The Biomechanics of Running: Improving Your Form
Read part 1 of this series, "Five Minutes of Running Can Add Years to Your Life,"
Biomechanics is the study of the mechanical laws pertaining to movement and structure and can be used to improve athletic performance through technique and form. It is also good fodder for starting arguments among those who practice sports medicine, all of whom are wiser than me about this particular subject matter. I will stick to general tips and leave the big stuff to better schooled people.
Running style is the product of personal make up and individual biomechanics, but minor corrections can make a difference in performance and the prevention of injuries. If you think your form is subject to improvement, seek out a trainer or strength and conditioning coach. If you have been running without injury for years, there is probably no need for change, though.
From The Top Down
When running, the head should be in an upright position, neither up nor down. The head should be relaxed and the runner should be looking about 10 feet in front of him.
Do not look down at your feet but focus on the horizon. This will strengten your back and neck and align them. Your chin should not jut out.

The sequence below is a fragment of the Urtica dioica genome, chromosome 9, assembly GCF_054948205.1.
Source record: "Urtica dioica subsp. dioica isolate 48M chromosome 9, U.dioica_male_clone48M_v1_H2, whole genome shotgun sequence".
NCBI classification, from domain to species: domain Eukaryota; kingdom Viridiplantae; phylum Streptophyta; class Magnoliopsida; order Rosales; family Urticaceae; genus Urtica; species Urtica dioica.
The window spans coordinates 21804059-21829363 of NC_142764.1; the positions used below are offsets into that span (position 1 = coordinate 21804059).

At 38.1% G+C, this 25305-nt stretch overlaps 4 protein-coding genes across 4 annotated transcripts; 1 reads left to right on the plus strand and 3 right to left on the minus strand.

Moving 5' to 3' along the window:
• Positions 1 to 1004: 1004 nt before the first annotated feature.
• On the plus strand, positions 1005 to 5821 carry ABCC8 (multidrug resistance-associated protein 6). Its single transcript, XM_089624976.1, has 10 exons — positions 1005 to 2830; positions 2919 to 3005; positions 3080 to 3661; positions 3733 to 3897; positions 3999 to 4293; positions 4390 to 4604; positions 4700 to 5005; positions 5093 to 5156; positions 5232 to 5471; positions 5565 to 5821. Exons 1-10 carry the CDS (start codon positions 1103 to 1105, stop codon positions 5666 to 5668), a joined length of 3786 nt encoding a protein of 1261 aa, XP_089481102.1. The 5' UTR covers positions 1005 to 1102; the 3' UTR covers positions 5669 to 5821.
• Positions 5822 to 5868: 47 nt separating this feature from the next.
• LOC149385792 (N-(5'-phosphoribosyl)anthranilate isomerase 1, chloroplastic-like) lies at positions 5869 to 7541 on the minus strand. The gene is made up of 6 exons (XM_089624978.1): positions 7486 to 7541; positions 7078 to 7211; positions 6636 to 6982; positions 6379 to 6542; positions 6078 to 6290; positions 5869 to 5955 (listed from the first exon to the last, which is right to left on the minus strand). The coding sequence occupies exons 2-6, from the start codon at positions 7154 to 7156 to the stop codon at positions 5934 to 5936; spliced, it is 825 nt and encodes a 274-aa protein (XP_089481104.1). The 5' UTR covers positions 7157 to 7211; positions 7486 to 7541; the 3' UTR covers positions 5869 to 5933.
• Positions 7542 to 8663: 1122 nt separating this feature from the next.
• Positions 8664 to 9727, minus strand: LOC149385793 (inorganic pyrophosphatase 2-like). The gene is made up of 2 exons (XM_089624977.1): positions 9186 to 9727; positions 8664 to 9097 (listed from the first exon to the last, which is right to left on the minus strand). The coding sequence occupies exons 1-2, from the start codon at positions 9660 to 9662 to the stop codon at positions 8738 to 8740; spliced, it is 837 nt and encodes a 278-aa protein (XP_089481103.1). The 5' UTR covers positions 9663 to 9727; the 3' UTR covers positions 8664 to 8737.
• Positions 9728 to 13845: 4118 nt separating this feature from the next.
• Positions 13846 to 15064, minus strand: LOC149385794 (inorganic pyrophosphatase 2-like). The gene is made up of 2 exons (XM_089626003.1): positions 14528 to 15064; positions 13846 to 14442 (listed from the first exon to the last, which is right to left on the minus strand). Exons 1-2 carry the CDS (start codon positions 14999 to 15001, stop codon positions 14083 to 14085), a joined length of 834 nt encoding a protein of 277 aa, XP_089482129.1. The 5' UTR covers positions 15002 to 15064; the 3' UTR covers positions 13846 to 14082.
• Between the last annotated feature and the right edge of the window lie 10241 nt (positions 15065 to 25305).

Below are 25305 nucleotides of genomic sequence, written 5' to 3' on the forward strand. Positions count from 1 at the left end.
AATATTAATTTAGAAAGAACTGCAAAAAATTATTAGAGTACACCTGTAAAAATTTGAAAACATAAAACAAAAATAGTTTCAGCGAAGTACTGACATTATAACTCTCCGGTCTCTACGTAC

The shoulders should be low and loose when running as this helps to maintain posture. They need to remain level and not dip from side to side with every stride.
The arms should be relaxed and at a 90-degree angle. The swing should be with elbows down with the arch extending from the chest to the seam of the shorts. The upper body should not twist from side to side.
Your hands control upper body tension. If you feel that you are clenching your fists, drop your arms and shake out the tension. Your arm swing should be in rhythm with your leg stride.
Runners need to run tall, at their full height with the back sraight. If you keep your head up and look ahead with your shoulders low, your torso and back will naturally straighten.
The hips are the center of gravity. If your torso and back are upright and straight, your hips will fall into alignment and point straight ahead. If you hunch your torso, your pelvis will also tilt and throw your body out of alignment.
Running for distance requires a slight knee lift and a short stride. This will create a fluid motion and not waste energy. Your feet should land directly beneath your body to insure proper stride. Do not overstride. Your stride is too long if your lower leg extends in front of your body.
The runner should push off the ground with maximum force. His foot should strike the ground between heel and midfoot and roll forward. Try to spring off the ground when you roll onto your toes. Your feet should not slap against the ground.
Do not expend and waste energy through tension and stress in the face, hands or arms. Stay relaxed and save that energy.
For more tips on running, read the first article in this series, "Five Minutes of Running Can Add Years to Your Life." And remember, check with your doctor before beginning any new exercise program!
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My Bariatric Life
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